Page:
• We develop an ensemble learning based system using deep convolutional neural network which is trained and evaluated on publically available chest X-ray image dataset having the knowledge to classify between Covid vs. normal vs. pneumonia subjects. The limited number of COVID-19 subjects used by many researchers in their work2123 leads to degrading the model efficiency as with lower COVID-19 subjects, the severity of the disease is not properly diagnosed. A large medical image dataset is used in our work and the proposed model shows promising results in terms of accuracy and other evaluation metrics (precision, recall, and F-1 score).
  • We have used four (Inceptionv3, DenseNet121, Xception, and InceptionResNetv2) powerful and efficient DL models with more number of training parameters that are coupled with global based features for classifying COVID-19 subjects from other classes and reduce the misdiagnosis rate for COVID-19 and help the doctors, field specialists, and physician to know the severity of disease at early stage.
  • Data augmentation methods are employed for COVID-19 detection to avoid overfitting problems. We have fine-tuned our model by using four pre-trained models in depth to compensate for the loss of valuable information.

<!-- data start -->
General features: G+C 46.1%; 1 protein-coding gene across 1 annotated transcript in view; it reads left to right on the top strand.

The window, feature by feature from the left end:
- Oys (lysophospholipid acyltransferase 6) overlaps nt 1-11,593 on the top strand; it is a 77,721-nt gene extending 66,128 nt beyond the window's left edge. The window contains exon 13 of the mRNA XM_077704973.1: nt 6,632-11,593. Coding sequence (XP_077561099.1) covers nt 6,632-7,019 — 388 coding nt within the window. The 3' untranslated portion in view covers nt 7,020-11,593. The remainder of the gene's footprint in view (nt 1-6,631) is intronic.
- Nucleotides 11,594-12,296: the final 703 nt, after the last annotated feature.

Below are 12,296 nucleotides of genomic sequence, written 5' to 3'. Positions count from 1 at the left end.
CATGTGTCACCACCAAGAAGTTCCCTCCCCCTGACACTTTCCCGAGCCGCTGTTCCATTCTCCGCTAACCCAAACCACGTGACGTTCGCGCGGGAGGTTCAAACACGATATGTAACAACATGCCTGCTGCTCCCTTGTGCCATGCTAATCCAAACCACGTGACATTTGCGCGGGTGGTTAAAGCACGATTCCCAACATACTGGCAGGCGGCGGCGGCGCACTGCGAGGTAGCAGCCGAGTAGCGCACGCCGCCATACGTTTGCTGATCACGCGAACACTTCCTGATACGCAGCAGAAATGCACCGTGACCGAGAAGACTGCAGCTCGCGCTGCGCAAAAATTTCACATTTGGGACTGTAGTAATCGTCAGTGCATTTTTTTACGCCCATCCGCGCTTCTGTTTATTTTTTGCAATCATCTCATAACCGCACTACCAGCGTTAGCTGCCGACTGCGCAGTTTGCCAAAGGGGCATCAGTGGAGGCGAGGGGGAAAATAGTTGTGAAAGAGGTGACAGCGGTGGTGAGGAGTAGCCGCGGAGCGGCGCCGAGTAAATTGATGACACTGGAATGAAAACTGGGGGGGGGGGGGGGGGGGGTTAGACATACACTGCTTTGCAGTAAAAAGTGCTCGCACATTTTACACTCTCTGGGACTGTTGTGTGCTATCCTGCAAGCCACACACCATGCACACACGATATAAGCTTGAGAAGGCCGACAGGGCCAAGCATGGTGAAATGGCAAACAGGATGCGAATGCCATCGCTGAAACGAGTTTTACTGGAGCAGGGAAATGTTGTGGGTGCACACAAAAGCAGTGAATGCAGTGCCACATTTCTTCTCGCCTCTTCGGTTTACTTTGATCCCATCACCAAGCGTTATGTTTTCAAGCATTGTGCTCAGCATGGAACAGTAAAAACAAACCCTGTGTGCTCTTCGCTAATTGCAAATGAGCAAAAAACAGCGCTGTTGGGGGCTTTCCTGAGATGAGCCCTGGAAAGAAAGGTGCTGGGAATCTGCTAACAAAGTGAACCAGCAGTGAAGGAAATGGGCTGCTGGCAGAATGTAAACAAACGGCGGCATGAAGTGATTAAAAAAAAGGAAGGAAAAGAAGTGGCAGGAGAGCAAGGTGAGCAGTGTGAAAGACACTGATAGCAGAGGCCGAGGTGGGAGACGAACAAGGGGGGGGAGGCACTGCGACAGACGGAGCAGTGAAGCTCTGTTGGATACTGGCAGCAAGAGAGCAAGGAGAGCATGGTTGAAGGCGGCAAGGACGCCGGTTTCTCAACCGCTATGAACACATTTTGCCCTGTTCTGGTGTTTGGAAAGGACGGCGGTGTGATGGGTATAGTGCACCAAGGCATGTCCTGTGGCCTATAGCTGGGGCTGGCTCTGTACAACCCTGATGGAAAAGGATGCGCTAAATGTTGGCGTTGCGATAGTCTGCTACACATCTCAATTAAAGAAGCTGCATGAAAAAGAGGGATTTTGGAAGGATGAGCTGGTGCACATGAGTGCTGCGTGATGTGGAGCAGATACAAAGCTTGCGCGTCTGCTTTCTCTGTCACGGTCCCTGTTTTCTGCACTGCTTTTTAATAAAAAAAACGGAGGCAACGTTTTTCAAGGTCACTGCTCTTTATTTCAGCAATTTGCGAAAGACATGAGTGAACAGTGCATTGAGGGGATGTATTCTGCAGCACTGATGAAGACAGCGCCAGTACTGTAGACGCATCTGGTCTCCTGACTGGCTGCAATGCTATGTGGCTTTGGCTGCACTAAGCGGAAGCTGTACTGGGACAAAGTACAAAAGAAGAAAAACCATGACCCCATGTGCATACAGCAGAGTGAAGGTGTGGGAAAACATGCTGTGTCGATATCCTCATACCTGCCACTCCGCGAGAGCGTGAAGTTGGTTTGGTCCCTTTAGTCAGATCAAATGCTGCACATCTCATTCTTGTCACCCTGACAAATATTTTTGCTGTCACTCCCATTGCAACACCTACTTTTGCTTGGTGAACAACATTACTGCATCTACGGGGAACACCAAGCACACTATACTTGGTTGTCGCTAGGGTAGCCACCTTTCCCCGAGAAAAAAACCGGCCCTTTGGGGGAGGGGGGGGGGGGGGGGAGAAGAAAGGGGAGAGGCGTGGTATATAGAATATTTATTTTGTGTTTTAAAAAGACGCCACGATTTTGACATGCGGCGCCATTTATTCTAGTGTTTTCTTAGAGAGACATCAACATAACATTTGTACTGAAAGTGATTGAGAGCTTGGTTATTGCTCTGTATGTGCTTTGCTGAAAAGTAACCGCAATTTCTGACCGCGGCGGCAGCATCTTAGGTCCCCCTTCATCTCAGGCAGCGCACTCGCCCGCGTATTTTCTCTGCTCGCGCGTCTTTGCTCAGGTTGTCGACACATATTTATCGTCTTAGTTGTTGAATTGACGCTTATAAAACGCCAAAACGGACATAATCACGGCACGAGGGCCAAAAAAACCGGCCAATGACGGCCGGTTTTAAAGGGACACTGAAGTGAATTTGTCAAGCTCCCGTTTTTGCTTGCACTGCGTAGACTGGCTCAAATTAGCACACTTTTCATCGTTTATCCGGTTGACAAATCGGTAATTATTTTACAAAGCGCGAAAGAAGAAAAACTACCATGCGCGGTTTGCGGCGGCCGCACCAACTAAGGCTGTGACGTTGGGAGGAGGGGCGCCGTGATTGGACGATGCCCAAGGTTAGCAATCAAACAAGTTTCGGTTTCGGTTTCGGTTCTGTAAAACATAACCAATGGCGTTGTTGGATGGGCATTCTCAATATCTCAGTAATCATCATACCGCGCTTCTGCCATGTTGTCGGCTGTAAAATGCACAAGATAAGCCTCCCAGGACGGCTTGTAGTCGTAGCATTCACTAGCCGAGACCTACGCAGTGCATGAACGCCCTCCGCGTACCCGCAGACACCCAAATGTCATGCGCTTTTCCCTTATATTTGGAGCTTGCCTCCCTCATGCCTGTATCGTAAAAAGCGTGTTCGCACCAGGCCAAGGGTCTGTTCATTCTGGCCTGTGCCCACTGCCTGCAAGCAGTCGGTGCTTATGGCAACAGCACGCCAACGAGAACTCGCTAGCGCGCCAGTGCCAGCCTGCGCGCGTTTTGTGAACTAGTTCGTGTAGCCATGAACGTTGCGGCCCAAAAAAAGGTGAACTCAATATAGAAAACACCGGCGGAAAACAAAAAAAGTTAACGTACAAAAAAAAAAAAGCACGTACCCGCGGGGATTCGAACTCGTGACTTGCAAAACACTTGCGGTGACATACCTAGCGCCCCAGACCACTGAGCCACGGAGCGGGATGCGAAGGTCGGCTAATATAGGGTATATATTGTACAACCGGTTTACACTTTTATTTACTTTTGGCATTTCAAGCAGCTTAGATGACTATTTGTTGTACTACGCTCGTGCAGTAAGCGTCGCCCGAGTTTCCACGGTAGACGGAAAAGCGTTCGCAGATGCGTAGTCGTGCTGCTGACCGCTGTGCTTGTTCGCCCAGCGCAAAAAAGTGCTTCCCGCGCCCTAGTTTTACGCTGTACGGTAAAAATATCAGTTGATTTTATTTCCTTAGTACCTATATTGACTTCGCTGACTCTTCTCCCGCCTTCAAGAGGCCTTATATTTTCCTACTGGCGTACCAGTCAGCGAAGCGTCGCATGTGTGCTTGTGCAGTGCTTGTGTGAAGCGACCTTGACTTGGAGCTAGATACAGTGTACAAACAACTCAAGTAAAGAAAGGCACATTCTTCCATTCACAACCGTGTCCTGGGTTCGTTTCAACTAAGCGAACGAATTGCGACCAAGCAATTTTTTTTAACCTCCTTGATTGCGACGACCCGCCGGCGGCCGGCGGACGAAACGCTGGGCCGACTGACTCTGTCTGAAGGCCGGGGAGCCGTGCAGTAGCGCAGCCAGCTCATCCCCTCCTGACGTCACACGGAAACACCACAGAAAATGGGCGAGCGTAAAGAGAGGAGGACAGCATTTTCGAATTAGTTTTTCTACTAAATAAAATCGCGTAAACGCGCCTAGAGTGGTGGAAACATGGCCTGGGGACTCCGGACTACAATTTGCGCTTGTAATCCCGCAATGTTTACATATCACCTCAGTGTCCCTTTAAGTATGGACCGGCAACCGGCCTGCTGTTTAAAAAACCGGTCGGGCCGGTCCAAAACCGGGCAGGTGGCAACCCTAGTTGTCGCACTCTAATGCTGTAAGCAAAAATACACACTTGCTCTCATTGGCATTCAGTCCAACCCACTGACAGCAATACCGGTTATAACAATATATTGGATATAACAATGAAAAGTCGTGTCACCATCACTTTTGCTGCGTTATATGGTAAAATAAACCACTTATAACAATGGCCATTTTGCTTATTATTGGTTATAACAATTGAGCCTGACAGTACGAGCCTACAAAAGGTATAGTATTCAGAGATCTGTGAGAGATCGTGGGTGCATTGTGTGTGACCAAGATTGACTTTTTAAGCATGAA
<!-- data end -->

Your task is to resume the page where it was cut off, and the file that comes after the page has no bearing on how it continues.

Recently, there have been numerous AI learning-based methods that were used for COVID-19 detection using radiographic data. In the medical care field, DL which is a sub-branch of AI is in effect and gradually developed as a Computer-Aided Design (CAD) tool to help doctors/radiological experts for better disease prediction.24 DL methods can be a guide for professionals to improve the quality of COVID-19 detection.21, 23, 25, 26 Already many DL methods have been applied in the healthcare field8, 27 to address a variety of issues such as COVID-19 detection using X-ray images and CT scans.9, 10, 23, 2831 Also newly modified CNN methods have been proposed for COVID-19 detection such as COVID-Net,21 CoroNet,26 CovidxNet,29 COVIDiagnosis-Net,32 DarkCovidNet,23 and nCOVNet.33 Aside from the important research, the main difficulties that a CNN model faced while training, include its need for a large number of image data as well as a long training time, even with the support of the graphical processing unit (GPU). On the other hand, a technique called transfer learning (TL) is foreseen to deal with this challenge of a large dataset of images and long training times of CNNs. A pre-trained convolutional neural network such as ResNet-121, ResNet-50, VGG-16, VGG-19,28 DenseNet-121, DenseNet-201,34 or MobileNet-v235 can be used to learn a new task by fine-tuning of the last fully connected layers (FC). The pre-trained networks are being trained on a dataset from ImageNet36 which contains over a million images with 1000 categories. Despite its simplicity, this technique still requires a long training time. TL has been applied to COVID-19 detection from X-ray images21, 23, 26, 29, 30, 3739 where many pre-trained networks such as VGG-19,40, 41 DenseNet-201,42 ResNet-50,23, 39 and Xception43 have been utilized for COVID-19 detection using X-ray images.